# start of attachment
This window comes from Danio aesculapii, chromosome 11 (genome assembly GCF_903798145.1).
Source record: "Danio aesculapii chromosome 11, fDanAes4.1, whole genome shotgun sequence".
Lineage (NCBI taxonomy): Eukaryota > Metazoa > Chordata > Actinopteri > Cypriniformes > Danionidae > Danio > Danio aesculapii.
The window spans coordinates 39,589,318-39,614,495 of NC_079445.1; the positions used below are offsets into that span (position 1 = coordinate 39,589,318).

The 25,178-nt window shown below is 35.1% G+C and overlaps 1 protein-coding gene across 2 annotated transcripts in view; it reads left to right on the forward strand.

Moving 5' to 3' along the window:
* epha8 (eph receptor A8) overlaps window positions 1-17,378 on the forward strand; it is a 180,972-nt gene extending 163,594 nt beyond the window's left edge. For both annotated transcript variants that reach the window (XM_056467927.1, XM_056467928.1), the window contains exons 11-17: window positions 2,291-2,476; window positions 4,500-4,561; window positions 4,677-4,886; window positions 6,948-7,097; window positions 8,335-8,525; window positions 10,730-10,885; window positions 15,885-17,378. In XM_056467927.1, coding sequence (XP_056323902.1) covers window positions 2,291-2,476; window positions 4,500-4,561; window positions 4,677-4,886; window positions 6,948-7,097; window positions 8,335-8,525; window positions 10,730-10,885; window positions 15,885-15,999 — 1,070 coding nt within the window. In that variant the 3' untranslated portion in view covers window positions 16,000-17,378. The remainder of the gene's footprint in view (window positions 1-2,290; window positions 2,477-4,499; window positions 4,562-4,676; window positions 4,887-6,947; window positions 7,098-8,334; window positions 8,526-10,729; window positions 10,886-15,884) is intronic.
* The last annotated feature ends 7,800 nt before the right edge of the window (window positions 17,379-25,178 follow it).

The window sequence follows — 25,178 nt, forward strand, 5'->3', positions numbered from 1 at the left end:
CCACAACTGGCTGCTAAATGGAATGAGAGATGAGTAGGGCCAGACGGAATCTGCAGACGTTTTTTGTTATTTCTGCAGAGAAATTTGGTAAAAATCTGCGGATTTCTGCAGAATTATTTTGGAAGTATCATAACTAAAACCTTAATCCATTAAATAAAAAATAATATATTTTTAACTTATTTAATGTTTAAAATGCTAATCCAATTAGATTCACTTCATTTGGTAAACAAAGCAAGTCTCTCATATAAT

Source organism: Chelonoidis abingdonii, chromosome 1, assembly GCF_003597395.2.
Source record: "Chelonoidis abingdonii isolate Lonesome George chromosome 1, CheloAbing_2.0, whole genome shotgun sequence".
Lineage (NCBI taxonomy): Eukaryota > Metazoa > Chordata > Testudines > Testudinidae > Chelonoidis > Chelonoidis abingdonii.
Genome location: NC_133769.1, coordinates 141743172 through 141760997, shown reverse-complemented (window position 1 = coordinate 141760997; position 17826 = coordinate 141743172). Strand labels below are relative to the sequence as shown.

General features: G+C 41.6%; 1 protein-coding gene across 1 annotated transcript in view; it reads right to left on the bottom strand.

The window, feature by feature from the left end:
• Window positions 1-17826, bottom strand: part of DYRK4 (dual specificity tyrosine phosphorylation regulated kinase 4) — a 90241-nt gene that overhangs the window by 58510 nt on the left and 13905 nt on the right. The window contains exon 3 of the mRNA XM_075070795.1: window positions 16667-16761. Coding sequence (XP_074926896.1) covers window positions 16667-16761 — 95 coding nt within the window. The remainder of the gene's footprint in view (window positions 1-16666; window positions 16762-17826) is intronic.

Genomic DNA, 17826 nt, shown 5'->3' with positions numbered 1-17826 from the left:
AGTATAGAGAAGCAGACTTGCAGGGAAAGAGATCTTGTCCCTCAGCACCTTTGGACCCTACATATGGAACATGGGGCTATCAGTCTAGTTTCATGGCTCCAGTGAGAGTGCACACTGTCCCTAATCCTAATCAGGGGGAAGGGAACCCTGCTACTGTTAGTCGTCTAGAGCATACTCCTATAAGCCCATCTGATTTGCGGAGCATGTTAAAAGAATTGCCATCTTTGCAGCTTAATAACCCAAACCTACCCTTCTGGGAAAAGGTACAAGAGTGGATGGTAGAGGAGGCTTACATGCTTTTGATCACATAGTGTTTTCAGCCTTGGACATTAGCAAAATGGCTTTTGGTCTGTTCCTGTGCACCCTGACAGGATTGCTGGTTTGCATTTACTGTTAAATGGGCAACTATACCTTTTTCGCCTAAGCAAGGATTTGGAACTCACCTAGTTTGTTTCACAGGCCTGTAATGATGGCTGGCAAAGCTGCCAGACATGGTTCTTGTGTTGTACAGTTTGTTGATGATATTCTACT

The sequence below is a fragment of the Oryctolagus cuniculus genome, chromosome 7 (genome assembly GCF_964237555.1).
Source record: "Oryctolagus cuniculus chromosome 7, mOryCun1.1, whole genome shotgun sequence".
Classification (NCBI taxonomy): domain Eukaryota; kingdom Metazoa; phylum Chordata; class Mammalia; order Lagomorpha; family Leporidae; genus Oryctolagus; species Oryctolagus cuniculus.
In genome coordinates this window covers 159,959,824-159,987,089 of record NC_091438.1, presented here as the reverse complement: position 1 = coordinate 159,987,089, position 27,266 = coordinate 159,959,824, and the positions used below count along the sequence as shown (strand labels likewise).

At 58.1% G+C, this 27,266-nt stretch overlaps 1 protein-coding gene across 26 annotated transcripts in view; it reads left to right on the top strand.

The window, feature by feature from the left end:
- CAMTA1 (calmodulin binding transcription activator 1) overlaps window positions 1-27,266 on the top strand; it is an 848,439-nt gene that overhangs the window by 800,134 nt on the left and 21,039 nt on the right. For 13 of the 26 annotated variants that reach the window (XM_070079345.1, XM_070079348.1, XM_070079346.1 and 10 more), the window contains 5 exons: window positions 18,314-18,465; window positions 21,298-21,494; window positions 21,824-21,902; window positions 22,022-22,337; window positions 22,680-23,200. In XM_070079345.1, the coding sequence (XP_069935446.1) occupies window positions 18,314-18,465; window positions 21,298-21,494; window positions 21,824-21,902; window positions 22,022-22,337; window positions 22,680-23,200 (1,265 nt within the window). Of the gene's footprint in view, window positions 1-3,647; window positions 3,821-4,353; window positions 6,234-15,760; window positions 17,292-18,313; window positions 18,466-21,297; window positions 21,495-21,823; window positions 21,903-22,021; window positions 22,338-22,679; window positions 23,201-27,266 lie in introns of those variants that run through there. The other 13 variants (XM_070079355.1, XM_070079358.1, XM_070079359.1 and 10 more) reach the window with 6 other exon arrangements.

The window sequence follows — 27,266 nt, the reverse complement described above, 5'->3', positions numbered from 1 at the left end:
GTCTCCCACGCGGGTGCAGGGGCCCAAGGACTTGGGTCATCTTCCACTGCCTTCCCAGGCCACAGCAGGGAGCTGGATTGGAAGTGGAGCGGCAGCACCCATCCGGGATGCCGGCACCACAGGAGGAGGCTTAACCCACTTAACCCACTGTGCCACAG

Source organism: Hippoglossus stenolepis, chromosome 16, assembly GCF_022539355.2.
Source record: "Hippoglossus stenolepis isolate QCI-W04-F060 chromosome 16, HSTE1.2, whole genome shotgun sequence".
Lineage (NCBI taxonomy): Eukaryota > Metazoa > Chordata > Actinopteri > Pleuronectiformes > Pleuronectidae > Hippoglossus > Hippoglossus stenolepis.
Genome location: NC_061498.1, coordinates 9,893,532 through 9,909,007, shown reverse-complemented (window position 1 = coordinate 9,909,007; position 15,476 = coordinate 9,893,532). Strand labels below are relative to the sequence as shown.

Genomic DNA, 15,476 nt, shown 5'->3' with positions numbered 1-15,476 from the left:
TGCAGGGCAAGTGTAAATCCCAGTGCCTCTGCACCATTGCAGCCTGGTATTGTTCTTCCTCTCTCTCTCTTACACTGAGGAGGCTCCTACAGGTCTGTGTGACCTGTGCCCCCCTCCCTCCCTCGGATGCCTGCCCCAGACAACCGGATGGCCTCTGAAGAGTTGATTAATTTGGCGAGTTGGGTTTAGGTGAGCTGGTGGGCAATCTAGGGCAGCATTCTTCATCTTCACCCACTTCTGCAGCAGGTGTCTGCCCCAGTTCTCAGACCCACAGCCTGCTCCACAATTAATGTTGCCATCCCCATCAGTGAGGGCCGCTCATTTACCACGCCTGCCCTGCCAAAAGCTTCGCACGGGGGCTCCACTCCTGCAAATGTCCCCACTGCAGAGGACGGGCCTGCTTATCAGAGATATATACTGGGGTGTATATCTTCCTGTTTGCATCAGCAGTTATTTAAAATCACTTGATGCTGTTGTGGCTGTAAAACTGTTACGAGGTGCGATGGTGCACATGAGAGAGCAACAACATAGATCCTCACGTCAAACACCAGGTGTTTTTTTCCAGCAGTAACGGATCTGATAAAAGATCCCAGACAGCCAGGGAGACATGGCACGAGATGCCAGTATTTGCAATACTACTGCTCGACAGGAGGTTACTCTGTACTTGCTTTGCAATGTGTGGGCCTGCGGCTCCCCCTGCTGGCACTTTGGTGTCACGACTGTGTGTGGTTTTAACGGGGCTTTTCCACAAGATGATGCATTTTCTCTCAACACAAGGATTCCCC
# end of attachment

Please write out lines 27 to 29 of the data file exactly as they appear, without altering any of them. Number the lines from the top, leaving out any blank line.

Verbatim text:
The window sequence follows — 27,266 nt, the reverse complement described above, 5'->3', positions numbered from 1 at the left end:
GTCTCCCACGCGGGTGCAGGGGCCCAAGGACTTGGGTCATCTTCCACTGCCTTCCCAGGCCACAGCAGGGAGCTGGATTGGAAGTGGAGCGGCAGCACCCATCCGGGATGCCGGCACCACAGGAGGAGGCTTAACCCACTTAACCCACTGTGCCACAG

Source organism: Hippoglossus stenolepis, chromosome 16, assembly GCF_022539355.2.